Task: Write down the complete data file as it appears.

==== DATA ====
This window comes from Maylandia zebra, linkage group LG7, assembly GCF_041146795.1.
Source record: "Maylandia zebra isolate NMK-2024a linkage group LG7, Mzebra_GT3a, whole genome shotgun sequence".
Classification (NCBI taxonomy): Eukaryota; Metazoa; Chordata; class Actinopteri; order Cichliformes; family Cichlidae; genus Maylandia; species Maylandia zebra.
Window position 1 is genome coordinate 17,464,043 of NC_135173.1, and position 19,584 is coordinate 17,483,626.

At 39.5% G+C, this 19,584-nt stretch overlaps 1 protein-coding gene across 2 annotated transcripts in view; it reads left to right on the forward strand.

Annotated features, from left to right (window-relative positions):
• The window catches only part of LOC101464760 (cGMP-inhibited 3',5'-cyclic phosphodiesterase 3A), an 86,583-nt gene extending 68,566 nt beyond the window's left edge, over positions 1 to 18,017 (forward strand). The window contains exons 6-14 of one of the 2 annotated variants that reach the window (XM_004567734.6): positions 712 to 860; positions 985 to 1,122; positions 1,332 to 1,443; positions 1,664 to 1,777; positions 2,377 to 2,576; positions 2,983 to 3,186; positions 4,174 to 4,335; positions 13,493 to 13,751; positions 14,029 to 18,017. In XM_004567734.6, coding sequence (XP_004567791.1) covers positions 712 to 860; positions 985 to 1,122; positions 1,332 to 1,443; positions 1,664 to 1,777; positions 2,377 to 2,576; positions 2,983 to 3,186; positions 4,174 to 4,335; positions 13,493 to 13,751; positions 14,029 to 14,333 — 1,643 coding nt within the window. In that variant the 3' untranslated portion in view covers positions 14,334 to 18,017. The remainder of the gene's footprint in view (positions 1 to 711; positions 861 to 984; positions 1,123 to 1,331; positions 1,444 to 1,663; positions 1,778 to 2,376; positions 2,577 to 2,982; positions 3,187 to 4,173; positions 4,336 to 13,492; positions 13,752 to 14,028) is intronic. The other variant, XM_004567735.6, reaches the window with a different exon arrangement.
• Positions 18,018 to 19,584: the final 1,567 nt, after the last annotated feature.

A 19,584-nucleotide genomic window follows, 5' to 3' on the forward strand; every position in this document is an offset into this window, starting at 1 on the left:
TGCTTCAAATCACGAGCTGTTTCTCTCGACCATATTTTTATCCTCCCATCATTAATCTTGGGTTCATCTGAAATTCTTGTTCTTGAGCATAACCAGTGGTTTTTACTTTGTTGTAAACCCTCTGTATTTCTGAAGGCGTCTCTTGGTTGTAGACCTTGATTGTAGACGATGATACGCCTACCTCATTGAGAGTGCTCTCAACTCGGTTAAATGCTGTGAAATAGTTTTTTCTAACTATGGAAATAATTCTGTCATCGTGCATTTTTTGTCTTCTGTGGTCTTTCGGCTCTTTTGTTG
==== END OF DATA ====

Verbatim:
This window comes from Maylandia zebra, linkage group LG7, assembly GCF_041146795.1.
Source record: "Maylandia zebra isolate NMK-2024a linkage group LG7, Mzebra_GT3a, whole genome shotgun sequence".
Classification (NCBI taxonomy): Eukaryota; Metazoa; Chordata; class Actinopteri; order Cichliformes; family Cichlidae; genus Maylandia; species Maylandia zebra.
Window position 1 is genome coordinate 17,464,043 of NC_135173.1, and position 19,584 is coordinate 17,483,626.

At 39.5% G+C, this 19,584-nt stretch overlaps 1 protein-coding gene across 2 annotated transcripts in view; it reads left to right on the forward strand.

Annotated features, from left to right (window-relative positions):
• The window catches only part of LOC101464760 (cGMP-inhibited 3',5'-cyclic phosphodiesterase 3A), an 86,583-nt gene extending 68,566 nt beyond the window's left edge, over positions 1 to 18,017 (forward strand). The window contains exons 6-14 of one of the 2 annotated variants that reach the window (XM_004567734.6): positions 712 to 860; positions 985 to 1,122; positions 1,332 to 1,443; positions 1,664 to 1,777; positions 2,377 to 2,576; positions 2,983 to 3,186; positions 4,174 to 4,335; positions 13,493 to 13,751; positions 14,029 to 18,017. In XM_004567734.6, coding sequence (XP_004567791.1) covers positions 712 to 860; positions 985 to 1,122; positions 1,332 to 1,443; positions 1,664 to 1,777; positions 2,377 to 2,576; positions 2,983 to 3,186; positions 4,174 to 4,335; positions 13,493 to 13,751; positions 14,029 to 14,333 — 1,643 coding nt within the window. In that variant the 3' untranslated portion in view covers positions 14,334 to 18,017. The remainder of the gene's footprint in view (positions 1 to 711; positions 861 to 984; positions 1,123 to 1,331; positions 1,444 to 1,663; positions 1,778 to 2,376; positions 2,577 to 2,982; positions 3,187 to 4,173; positions 4,336 to 13,492; positions 13,752 to 14,028) is intronic. The other variant, XM_004567735.6, reaches the window with a different exon arrangement.
• Positions 18,018 to 19,584: the final 1,567 nt, after the last annotated feature.

A 19,584-nucleotide genomic window follows, 5' to 3' on the forward strand; every position in this document is an offset into this window, starting at 1 on the left:
TGCTTCAAATCACGAGCTGTTTCTCTCGACCATATTTTTATCCTCCCATCATTAATCTTGGGTTCATCTGAAATTCTTGTTCTTGAGCATAACCAGTGGTTTTTACTTTGTTGTAAACCCTCTGTATTTCTGAAGGCGTCTCTTGGTTGTAGACCTTGATTGTAGACGATGATACGCCTACCTCATTGAGAGTGCTCTCAACTCGGTTAAATGCTGTGAAATAGTTTTTTCTAACTATGGAAATAATTCTGTCATCGTGCATTTTTTGTCTTCTGTGGTCTTTCGGCTCTTTTGTTG